Ben Crowder

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Ditto intro

Another entry in the tedious series about my personal productivity tools.

Ditto is my transcription app. It’s a Python app using FastAPI for the web parts.

Overview

The goal with Ditto is to take scans (usually of journals) and make it easy to transcribe them a page at a time. Same idea as Unbindery, though scaled way, way down: single-user instead of crowdsourced, a simplified workflow, and it only supports one project at a time so I don’t spread my limited transcription time too thin. It looks like this:

ditto-1.png

And there’s an inverted mode, which initially seemed like a great idea (dark mode, basically) but I never actually use it, I think because it’s harder to read:

ditto-2.png

The transcriptions are stored as plain text files in the same directory as the corresponding images.

How I use Ditto

I spend a few minutes transcribing journals each morning as part of my daily routine. (As I finish each volume, I pull the transcribed text files off my server, concatenate them, do some minor formatting, and then import them into Vinci.)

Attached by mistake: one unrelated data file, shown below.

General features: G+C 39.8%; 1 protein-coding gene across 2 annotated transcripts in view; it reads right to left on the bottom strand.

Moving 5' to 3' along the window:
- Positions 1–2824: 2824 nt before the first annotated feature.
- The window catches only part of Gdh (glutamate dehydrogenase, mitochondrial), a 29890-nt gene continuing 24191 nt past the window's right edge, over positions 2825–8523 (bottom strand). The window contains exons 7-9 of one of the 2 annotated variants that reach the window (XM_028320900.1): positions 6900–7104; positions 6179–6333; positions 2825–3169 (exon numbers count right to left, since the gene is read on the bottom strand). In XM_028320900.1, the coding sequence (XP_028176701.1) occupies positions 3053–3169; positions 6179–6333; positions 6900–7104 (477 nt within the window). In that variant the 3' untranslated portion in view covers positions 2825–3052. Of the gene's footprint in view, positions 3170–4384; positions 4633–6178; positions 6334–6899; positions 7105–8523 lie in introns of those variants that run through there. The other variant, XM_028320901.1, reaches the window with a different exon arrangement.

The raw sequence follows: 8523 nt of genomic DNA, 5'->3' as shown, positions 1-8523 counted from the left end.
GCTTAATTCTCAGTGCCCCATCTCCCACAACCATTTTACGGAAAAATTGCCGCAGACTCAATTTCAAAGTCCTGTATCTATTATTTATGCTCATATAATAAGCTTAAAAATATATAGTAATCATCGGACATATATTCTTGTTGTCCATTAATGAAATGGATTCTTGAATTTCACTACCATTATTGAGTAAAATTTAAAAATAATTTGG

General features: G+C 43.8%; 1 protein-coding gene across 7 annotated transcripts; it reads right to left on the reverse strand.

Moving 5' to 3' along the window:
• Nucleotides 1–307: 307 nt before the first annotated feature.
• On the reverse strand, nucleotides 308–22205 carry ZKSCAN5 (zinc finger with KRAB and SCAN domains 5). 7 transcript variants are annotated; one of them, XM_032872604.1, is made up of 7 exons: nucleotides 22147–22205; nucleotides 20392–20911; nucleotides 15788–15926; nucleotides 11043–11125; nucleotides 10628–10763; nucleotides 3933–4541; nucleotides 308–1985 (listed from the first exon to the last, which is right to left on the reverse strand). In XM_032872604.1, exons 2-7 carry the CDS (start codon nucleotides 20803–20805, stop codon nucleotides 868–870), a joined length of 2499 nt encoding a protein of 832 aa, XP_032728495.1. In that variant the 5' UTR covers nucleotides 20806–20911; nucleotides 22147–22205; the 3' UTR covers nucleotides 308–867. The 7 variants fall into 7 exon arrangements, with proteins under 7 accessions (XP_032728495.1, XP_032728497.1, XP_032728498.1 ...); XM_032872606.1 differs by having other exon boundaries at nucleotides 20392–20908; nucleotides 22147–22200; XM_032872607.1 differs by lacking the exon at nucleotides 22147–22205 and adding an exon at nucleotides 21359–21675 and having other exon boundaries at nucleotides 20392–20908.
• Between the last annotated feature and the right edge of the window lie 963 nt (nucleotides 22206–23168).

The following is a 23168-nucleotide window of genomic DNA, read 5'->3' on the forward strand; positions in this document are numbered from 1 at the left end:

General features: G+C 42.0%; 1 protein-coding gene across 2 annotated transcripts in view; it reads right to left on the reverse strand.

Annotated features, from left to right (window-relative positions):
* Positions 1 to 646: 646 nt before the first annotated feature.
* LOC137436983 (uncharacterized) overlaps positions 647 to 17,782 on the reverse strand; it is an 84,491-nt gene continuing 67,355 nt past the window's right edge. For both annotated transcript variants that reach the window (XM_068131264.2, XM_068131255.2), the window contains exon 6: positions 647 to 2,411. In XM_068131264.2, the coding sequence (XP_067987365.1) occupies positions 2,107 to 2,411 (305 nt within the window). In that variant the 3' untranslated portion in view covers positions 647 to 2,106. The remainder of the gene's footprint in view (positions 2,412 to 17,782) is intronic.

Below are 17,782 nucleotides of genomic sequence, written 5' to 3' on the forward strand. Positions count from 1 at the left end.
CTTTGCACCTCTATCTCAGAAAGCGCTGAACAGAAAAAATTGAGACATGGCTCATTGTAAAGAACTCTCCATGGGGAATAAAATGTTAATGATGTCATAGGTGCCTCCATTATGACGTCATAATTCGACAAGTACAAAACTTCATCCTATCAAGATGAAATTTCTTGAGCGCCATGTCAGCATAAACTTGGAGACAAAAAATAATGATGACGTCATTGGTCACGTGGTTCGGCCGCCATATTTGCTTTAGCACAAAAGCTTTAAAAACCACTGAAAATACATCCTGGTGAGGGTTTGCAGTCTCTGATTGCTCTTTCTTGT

The future

When I made Ditto, one of my goals was to make it work well on mobile so I could have a portable transcription station anywhere I went. It has a responsive design that does work on a phone, but the experience is currently slightly awkward (lots of panning), so I tend to only use it on my laptop. At some point I’d like to try to fix that.

Other than that, though, I’m happy with it. It works well. And it’s small — 340 lines of code. (Which makes me inordinately happy. Small tools are the best.)


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